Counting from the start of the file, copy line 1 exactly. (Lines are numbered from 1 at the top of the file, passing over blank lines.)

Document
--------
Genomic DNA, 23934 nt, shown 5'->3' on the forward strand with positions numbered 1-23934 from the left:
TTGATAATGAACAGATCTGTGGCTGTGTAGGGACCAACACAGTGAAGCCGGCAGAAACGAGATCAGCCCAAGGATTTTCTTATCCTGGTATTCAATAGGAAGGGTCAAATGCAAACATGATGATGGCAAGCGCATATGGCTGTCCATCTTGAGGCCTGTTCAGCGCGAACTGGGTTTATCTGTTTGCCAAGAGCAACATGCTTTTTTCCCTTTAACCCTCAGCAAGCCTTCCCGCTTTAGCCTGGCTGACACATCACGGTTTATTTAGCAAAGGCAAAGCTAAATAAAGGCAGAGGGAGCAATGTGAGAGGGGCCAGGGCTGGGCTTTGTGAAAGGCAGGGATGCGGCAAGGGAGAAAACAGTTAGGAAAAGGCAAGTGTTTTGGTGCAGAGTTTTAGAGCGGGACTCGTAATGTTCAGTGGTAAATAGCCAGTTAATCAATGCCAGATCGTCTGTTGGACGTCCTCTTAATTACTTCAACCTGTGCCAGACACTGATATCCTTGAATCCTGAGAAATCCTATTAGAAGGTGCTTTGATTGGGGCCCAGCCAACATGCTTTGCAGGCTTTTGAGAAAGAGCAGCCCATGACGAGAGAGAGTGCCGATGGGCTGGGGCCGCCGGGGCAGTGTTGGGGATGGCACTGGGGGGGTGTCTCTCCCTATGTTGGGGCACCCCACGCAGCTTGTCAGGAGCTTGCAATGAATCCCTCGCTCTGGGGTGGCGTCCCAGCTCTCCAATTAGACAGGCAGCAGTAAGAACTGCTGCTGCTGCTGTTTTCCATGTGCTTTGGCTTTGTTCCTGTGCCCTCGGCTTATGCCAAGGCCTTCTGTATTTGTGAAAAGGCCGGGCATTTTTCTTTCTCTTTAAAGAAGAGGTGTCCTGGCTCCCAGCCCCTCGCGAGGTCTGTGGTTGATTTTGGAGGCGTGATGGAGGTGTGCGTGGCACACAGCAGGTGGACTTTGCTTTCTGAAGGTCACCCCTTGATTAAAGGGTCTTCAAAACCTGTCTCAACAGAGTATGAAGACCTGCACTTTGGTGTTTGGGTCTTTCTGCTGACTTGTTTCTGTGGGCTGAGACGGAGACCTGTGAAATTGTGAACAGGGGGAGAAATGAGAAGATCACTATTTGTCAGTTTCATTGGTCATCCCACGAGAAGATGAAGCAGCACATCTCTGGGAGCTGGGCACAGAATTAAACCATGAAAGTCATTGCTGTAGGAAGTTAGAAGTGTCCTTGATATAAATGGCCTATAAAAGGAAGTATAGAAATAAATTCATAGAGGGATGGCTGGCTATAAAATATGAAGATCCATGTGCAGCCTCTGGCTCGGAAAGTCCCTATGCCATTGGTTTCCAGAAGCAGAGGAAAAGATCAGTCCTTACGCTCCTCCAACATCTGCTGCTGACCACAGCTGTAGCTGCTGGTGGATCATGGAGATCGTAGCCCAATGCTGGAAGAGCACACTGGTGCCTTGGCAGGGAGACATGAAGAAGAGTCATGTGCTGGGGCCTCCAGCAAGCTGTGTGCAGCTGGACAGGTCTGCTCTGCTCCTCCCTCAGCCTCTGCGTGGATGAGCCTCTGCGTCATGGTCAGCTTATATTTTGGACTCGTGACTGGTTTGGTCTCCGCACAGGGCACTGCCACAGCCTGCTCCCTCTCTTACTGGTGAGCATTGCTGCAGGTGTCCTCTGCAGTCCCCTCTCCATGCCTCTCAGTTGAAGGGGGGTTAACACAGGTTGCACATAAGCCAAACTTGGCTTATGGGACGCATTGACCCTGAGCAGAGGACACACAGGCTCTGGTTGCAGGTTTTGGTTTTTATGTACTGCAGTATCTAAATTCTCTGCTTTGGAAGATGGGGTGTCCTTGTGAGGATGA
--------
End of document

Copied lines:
Genomic DNA, 23934 nt, shown 5'->3' on the forward strand with positions numbered 1-23934 from the left: